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  • ViVa: the virtual vascular project

    Publication Year: 1998 , Page(s): 268 - 274
    Cited by:  Papers (6)
    Save to Project icon | Request Permissions | Click to expandQuick Abstract | PDF file iconPDF (559 KB)  

    The aim of the virtual vascular project (ViVa) is to develop tools for the modern hemodynamicist and cardiovascular surgeon to study and interpret the constantly increasing amount of information being produced by noninvasive imaging equipment. In particular, we are developing a system able to process and visualize three dimensional (3D) medical data, reconstruct the geometry of arteries of specific patients, and simulate blood flow in them. The initial applications of the system will be for clinical research and training purposes. In a later stage, we explore the application of the system to surgical planning. ViVa is based on an integrated set of tools, each dedicated to a specific aspect of the data processing and simulation pipeline: image processing and segmentation; real time 3D volume visualization; 3D geometry reconstruction; 3D mesh generation; and blood flow simulation and visualization. View full abstract»

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  • Virtual environments in neuroscience

    Publication Year: 1998 , Page(s): 275 - 281
    Cited by:  Papers (12)
    Save to Project icon | Request Permissions | Click to expandQuick Abstract | PDF file iconPDF (483 KB)  

    Virtual environments (VEs) let users navigate and interact with computer generated three dimensional (3D) environments in real time, allowing for the control of complex stimuli presentation. These VEs have attracted much attention in medicine, especially in remote or augmented surgery, and surgical training, which are critically dependent on hand-eye coordination. Recently, however, some research projects have begun to test the possibility of using VEs for the study and rehabilitation of human cognitive and functional activities. The paper highlights recent and ongoing research related to the applications of VEs in the neuroscience arena. In particular, it focuses on the American and European initiatives in this field, including a description of the European Commission (EC) funded VREPAR projects. Finally, the paper provides a general introduction to virtual reality (VR), as it relates to its impact on cognitive and functional abilities. View full abstract»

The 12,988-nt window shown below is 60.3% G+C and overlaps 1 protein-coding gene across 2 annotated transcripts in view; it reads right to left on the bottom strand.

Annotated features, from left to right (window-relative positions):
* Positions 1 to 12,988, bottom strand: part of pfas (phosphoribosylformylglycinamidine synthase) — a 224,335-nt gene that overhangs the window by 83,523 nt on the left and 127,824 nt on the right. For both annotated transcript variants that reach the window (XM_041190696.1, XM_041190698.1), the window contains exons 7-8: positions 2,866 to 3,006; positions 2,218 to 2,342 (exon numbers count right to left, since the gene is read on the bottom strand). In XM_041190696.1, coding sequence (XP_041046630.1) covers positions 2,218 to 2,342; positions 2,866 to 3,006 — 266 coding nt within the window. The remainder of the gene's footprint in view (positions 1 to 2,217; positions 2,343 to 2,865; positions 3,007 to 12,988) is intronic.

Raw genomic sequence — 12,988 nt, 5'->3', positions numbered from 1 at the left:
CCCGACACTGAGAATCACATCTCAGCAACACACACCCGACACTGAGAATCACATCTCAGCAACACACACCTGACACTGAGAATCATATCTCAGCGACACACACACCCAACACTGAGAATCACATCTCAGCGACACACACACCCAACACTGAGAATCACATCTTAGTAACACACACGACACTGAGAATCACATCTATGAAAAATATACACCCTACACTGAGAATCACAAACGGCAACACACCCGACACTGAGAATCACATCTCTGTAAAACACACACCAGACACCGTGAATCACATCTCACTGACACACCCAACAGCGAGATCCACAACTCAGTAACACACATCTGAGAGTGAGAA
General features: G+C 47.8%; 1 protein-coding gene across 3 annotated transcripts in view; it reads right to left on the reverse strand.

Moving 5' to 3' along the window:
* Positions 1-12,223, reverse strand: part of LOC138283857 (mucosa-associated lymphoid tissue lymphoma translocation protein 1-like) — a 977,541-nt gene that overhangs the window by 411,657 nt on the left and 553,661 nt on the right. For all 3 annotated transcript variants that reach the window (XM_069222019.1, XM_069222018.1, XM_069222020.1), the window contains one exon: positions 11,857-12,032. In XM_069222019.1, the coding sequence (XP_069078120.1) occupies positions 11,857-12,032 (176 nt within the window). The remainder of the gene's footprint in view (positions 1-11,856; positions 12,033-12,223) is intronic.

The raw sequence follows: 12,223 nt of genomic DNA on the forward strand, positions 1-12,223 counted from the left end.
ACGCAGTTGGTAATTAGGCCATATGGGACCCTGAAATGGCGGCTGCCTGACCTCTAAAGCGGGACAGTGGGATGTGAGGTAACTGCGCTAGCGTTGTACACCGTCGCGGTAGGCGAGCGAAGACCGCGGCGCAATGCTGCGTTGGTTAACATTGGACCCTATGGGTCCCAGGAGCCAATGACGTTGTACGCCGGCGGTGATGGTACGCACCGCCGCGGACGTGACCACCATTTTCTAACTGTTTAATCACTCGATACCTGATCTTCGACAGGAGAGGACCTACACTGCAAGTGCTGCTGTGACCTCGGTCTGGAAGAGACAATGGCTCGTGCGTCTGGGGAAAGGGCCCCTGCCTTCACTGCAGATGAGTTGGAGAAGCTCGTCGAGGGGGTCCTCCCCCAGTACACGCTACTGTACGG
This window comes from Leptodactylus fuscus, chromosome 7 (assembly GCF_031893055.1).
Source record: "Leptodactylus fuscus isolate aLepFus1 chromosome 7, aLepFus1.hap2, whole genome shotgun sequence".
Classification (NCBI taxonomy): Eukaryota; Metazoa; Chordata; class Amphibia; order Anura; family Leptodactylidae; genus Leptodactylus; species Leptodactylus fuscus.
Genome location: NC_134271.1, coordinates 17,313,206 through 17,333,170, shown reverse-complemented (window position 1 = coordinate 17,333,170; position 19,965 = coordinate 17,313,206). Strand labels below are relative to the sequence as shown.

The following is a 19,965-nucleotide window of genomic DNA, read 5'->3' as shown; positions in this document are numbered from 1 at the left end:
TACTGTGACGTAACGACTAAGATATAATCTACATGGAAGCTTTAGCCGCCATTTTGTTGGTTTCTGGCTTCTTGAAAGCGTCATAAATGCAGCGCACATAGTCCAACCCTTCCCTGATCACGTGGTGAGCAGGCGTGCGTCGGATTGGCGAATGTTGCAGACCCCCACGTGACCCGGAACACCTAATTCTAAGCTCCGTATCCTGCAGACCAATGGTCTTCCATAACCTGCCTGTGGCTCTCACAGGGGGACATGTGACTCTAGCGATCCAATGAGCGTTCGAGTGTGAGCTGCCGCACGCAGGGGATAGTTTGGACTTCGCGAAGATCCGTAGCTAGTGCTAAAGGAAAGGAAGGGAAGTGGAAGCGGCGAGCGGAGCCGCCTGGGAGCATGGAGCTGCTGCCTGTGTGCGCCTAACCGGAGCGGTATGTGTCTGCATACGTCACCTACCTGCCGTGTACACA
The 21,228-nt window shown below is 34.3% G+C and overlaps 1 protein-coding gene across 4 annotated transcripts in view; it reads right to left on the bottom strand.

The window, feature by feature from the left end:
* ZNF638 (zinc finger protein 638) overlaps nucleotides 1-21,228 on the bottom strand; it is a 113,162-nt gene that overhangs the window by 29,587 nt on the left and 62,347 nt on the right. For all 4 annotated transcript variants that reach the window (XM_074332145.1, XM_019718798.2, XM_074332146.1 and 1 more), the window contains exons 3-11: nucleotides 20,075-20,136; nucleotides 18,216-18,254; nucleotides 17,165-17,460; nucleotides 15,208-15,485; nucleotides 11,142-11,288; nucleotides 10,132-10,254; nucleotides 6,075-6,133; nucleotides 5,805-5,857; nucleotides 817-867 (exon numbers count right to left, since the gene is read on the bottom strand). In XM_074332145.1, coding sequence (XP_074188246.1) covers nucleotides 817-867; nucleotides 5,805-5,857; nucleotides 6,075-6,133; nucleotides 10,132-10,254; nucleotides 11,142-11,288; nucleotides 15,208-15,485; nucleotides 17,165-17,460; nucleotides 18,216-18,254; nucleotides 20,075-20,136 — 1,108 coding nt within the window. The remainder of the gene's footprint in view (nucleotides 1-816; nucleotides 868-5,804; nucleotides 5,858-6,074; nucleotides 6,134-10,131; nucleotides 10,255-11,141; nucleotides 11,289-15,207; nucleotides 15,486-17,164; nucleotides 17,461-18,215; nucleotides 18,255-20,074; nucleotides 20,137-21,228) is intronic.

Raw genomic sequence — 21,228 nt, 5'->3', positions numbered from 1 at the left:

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  • A system for medical consultation and education using multimodal human/machine communication

    Publication Year: 1998 , Page(s): 282 - 291
    Cited by:  Papers (14)
    Save to Project icon | Request Permissions | Click to expandQuick Abstract | PDF file iconPDF (691 KB)  

    We propose a novel application of an interactive and distributed system in medical consultation and education. The presented application uses a multiuser, collaborative environment with multimodal human/machine communication in the dimensions of sight, sound, and touch. The experimental setup, consisting of two user stations, and the multimodal interfaces, including sight (eye tracking), sound (automatic speech), and touch (microbeam pen), were tested and evaluated. The system uses a collaborative workspace as a common visualization space. Users communicate with the application through a fusion agent by eye tracking, speech, and microbeam pen. The audio/video teleconferencing is also included to help the radiologists to communicate with each other simultaneously while they are working on the mammograms. The system has three software agents: a fusion agent, a conversational agent, and an analytic agent. The fusion agent interprets multimodal commands by integrating the multimodal inputs. The conversational agent answers the user's questions and detects human related or semantic errors and notifies the user about the results of the image analysis. The analytic agent enhances the digitized images using the wavelet denoising algorithm if requested by the user. To evaluate the system, we used it for medical consultation on mammograms. Results also show that the relevant information about the region of interest of the mammograms chosen by the users is extracted automatically and used to enhance the mammograms. View full abstract»

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  • 1998 Index IEEE Transactions on Information Technology In Biomedicine Vol. 2 - Author Index

    Publication Year: 1998 , Page(s): 293 - 295
    Save to Project icon | Request Permissions | PDF file iconPDF (168 KB)  
    Freely Available from IEEE
  • Subject index

    Publication Year: 1998 , Page(s): 295 - 298
    Save to Project icon | Request Permissions | PDF file iconPDF (142 KB)  
    Freely Available from IEEE

Aims & Scope

The IEEE Transactions on Information Technology in Biomedicine publishes basic and applied papers of information technology applications in health, healthcare and biomedicine.

 

This Transaction ceased publication in 2012. The current retitled publication is IEEE Journal of Biomedical and Health Informatics.

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Editor-in-Chief
Yuan-ting Zhang